The U.S. Air Force is developing 'micro-drones,' which are the size of tiny creatures, capable of flying through cities unnoticed.
The U.S. Air Force describes these Micro Air Vehicles (MAV) as “unobtrusive, pervasive and lethal” (video below).
The Air Force has nonetheless already constructed a “micro-aviary” at Wright-Patterson for flight-testing small drones. It’s a cavernous chamber—35 feet high and covering almost 4,000 square feet—with padded walls. Micro-aviary researchers, much of whose work is classified, decline to let me witness a flight test. But they do show me an animated video starring micro-UAVs that resemble winged, multi-legged bugs. The drones swarm through alleys, crawl across windowsills, and perch on power lines. One of them sneaks up on a scowling man holding a gun and shoots him in the head.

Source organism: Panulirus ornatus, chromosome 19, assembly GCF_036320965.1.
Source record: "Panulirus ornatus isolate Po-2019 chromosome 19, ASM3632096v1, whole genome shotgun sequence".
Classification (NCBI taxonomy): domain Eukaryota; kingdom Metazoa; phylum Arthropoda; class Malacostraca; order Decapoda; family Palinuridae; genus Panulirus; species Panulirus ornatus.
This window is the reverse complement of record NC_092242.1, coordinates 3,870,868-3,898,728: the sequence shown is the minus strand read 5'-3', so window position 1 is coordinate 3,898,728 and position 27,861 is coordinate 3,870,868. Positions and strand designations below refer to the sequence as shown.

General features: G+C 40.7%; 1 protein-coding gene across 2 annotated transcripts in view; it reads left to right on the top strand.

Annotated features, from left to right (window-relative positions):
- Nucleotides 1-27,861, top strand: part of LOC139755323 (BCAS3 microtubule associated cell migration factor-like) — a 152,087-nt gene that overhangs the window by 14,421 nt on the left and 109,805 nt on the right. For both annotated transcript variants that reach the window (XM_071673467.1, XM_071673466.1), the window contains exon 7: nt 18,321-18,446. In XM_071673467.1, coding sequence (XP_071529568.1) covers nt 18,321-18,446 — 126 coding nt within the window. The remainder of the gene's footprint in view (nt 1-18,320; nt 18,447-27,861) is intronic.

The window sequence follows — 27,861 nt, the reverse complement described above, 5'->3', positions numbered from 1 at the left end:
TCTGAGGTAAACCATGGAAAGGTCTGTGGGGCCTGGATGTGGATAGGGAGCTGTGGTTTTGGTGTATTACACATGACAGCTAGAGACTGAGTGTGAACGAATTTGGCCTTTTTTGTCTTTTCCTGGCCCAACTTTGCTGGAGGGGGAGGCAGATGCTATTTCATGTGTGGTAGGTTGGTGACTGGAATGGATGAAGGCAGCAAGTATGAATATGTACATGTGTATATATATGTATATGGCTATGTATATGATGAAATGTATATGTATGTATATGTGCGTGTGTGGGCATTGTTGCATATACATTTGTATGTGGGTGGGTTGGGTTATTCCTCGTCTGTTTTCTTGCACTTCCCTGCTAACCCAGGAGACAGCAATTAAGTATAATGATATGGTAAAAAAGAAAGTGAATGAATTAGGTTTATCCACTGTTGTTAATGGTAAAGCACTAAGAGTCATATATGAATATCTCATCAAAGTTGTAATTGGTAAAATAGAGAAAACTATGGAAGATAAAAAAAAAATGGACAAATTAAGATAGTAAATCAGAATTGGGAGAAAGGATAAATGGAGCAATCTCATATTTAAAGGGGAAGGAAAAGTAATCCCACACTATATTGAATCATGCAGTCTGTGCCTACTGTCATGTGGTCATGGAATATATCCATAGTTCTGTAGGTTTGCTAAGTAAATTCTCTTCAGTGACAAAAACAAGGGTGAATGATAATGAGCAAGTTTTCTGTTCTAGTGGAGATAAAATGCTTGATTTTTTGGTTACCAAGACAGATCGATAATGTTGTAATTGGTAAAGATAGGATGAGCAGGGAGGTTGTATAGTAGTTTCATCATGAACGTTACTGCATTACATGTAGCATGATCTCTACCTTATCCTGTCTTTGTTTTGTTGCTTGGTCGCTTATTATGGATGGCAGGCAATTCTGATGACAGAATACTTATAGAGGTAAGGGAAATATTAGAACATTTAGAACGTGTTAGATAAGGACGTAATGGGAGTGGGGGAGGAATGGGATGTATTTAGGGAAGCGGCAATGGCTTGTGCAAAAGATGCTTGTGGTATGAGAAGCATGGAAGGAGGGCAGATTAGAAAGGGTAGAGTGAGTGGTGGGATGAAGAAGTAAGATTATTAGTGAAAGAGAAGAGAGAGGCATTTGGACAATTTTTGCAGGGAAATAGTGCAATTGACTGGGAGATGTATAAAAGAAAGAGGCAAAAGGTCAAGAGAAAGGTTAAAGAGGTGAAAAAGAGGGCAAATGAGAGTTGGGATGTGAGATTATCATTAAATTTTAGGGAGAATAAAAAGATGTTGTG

What, one might ask, will prevent terrorists and criminals from getting their hands on some kind of lethal drone? Although American officials rarely discuss the threat in public, they take it seriously.
...Exercises carried out by security agencies suggest that defending against small drones would be difficult. Under a program called Black Dart, a mini-drone two feet long tested defenses at a military range. A video from its onboard camera shows a puff of smoke in the distance, from which emerges a tiny dot that rapidly grows larger before whizzing harmlessly past: That was a surface-to-air missile missing its mark. In a second video an F-16 fighter plane races past the drone without spotting it.